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For anyone fortunate enough to be at Monjusen-ji at dawn, the deep, resounding sound of bell echoing across its tranquil setting, a remote valley deep in the heart of Kunisaki, heralds the start of the temple’s day. The bell also presages goma-taki, one of Kunisaki’s most arcane and atmospheric ceremonies. In the temple’s inner sanctum, the temple priest presides over an intimate spectacle; the burning of wooden votive plaques to the chant of mystical incantations and the ringing of bells.
Monjusen-ji, perched high on the side of a cliff, is reached by a long flight of steps that leads as if to another, higher world. Perhaps it is not surprising then that Monjusen-ji, which was one of the first temples established in Kunisaki in 648 A.D., has a different pedigree to Kunisaki’s other temples. A cult once flourished here during the Heian Period (794-1185) based on beliefs related to Monju Bosatsu, which the temple venerates and takes its name from, Mikkyo esoteric Buddhism, folk beliefs, and the practices of Yamabushi ascetic monks.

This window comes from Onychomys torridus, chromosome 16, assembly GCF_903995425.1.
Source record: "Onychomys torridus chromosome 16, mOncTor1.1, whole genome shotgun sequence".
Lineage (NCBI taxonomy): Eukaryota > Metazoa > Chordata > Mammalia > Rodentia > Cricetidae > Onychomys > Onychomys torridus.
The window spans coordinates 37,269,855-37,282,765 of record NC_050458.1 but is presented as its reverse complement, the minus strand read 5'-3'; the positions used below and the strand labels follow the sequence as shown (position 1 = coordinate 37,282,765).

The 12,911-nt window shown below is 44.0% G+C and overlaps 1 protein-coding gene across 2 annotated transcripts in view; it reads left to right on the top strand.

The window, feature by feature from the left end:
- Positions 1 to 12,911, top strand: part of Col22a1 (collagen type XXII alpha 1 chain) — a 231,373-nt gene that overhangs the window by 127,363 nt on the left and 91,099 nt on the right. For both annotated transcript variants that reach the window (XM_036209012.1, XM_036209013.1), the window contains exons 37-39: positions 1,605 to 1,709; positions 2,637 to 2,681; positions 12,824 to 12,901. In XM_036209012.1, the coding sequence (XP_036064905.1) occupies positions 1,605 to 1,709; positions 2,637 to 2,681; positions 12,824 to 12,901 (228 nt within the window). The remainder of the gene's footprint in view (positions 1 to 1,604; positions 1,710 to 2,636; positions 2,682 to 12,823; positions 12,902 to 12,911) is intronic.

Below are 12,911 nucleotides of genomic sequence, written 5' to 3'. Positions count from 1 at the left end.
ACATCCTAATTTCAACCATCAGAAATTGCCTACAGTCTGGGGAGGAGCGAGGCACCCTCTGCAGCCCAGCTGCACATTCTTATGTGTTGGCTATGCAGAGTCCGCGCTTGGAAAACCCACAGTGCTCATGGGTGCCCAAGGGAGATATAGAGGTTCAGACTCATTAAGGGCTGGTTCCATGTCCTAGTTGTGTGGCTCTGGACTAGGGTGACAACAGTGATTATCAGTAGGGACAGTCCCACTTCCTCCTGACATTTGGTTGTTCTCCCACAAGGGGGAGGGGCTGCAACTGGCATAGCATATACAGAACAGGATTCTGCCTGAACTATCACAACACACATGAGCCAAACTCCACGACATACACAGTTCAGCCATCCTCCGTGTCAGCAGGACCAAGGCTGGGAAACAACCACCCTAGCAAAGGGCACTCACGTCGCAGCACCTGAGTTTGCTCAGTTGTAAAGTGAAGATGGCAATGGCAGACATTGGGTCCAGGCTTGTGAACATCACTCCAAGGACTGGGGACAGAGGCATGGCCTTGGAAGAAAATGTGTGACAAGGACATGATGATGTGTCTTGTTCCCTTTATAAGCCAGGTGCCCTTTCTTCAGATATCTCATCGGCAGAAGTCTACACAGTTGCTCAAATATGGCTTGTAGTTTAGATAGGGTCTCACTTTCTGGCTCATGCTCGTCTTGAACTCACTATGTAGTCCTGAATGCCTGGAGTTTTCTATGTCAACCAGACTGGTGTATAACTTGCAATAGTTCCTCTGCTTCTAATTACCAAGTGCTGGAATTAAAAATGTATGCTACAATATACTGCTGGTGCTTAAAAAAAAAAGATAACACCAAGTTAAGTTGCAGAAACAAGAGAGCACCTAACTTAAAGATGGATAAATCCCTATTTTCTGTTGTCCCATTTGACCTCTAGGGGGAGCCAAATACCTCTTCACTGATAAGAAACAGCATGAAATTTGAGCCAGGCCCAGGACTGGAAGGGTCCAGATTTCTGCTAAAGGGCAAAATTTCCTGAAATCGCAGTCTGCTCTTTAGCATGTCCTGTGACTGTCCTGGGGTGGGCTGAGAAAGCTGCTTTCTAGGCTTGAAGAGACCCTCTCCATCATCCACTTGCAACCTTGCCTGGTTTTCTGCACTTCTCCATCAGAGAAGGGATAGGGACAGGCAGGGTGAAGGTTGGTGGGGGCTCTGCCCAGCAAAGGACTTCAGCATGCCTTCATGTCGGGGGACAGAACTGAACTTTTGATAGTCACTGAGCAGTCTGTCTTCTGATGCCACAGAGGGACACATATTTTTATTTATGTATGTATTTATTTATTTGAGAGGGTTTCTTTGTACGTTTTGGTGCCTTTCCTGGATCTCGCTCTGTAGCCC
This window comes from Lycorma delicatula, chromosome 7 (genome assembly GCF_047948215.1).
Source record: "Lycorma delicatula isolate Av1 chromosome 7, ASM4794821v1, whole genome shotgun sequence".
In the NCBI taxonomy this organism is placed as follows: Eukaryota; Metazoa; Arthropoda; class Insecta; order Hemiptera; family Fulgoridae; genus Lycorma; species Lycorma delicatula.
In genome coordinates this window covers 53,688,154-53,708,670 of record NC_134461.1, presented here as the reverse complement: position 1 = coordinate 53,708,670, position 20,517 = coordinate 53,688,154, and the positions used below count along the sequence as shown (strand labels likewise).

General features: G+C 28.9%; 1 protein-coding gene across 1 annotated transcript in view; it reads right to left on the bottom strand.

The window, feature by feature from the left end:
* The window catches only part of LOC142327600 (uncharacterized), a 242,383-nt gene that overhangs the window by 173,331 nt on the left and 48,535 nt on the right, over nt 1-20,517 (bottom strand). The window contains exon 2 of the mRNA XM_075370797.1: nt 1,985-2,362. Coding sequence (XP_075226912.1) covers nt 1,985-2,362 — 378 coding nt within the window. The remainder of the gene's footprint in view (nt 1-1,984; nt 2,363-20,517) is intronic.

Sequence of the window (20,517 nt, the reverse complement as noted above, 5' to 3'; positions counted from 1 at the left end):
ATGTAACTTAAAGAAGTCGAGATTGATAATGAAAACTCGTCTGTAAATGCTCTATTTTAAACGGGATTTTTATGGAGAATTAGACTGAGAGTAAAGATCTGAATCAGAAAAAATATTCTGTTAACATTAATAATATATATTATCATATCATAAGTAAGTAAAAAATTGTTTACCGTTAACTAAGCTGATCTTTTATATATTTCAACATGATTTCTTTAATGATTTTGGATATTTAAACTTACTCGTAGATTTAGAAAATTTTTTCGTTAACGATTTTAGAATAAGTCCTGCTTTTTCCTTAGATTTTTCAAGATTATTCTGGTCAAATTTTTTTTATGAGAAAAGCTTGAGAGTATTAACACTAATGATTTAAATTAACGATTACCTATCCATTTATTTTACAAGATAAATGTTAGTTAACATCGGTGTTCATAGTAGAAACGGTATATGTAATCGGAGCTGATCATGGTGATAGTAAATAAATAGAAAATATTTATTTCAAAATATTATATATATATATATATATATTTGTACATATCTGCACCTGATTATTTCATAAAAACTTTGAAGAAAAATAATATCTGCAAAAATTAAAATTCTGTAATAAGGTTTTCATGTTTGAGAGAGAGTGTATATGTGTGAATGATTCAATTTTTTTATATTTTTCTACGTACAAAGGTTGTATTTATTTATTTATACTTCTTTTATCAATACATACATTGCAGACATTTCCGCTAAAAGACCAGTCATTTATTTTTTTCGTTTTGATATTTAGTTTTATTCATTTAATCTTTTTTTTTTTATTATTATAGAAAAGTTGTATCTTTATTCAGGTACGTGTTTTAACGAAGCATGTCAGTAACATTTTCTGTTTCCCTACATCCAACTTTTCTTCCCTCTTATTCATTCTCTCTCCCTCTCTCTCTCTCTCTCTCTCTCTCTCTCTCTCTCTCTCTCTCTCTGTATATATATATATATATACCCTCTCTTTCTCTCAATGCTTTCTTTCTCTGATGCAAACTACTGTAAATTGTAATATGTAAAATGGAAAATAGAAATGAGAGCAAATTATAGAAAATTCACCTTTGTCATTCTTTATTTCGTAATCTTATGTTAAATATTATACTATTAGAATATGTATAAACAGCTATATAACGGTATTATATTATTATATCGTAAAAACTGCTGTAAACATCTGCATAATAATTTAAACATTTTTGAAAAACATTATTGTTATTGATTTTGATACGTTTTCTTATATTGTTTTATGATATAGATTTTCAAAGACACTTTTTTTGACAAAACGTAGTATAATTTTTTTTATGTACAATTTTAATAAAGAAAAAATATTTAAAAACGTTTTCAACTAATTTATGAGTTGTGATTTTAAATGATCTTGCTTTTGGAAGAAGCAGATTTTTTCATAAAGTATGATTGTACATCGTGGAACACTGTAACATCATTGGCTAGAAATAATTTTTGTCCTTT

In a dimly lit cave behind the inner sanctum, a natural spring gently wells up with chie-no-mizu, waters that are believed to confer wisdom on anyone one who imbibes them. Not surprisingly, just before the exam season many a student makes the long trip to the temple in the hope of improving their chances.
In front of the main temple structure is a Kunisaki-to, a style of stupa distinctive to and found throughout the peninsula. Monjusen-ji’s is the largest to be found on Kunisaki and legend has it that it was carved by a man in penance for his murderous past.
At a glance
An atmospheric temple set in the deepest reaches of the Kunisaki Peninsula.